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Big tech is getting serious about robotics.
But inside Intel's small robotics lab in Santa Clara, Calif., engineers and computer scientists are working to ensure a better smartphone, tablet and laptop experience better by making the devices more responsive to touch.
Intel is working with a variety of the world's biggest phone and computer manufacturers, as well as other consumer electronics companies, on making their products better. For proprietary and competitive reasons, Intel won't disclose any of the companies with which it is collaborating.
(Read more: Robots, self-driving cars—what's Google doing?)
The Intel robots are serving a specific purpose in this endeavor, lowering the cost of expensive focus groups and product testing with hundreds of beta users.
A group of cognitive psychologists craft a questionnaire for focus groups: How does your phone feel next to your ear? Do you like the swiping action on your tablet? Are you satisfied with your laptop's scrolling action?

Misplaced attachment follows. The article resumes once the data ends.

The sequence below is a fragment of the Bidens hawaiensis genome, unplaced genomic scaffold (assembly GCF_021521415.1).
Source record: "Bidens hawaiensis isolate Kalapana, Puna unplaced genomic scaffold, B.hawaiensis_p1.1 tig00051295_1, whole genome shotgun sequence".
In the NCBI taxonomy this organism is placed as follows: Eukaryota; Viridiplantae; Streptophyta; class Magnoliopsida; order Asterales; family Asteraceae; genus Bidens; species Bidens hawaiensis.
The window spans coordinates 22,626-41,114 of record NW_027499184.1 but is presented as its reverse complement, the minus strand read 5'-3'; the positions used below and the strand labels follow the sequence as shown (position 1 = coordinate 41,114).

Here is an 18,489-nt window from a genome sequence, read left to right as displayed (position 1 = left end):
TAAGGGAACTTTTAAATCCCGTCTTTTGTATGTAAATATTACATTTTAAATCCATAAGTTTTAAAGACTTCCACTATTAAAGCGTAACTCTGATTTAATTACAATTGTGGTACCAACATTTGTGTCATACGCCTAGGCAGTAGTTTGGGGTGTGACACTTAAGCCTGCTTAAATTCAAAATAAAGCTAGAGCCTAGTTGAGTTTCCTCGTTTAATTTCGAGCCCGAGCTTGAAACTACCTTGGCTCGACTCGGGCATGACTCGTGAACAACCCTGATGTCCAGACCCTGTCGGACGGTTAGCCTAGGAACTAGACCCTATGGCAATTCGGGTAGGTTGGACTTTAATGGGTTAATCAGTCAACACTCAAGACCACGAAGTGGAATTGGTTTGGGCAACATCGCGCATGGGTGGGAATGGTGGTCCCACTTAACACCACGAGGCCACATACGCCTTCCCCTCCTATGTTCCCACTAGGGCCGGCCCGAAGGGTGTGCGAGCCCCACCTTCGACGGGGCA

After being crunched, the data from all those focus groups reside in the robot's computer memory. The robot does a number of tests on what people like and don't like about using their smart devices, conducting meticulous measurement and analysis of eye and hand movements.
(Read more: Game-playing robots and other cool stuff)
Oculus, from the Latin word for "eye," is a robot specializing in checking out the look and feel of the smartphone or tablet experience.
Matt Dunford, who works in Intel's robotic lab, says Oculus has its hands full and faces constantly evolving challenges.
"Consumers see their friends with a new device and feel like it's way better than the one they have," he said. "Now their expectations are up here, even though the device they own is down here."
(Read more: McDonald's: More than a trillion served, by robots)
Then there is Andy, also known as Auditus. This robot operates in a soundproof room within the lab, and which measures a phone's audio clarity. The lab is experimenting with how sound travels through the network to the phone and to the ear.
—By CNBC's Mark Berniker and Josh Lipton. Follow Mark on Twitter and Josh @CNBCJosh.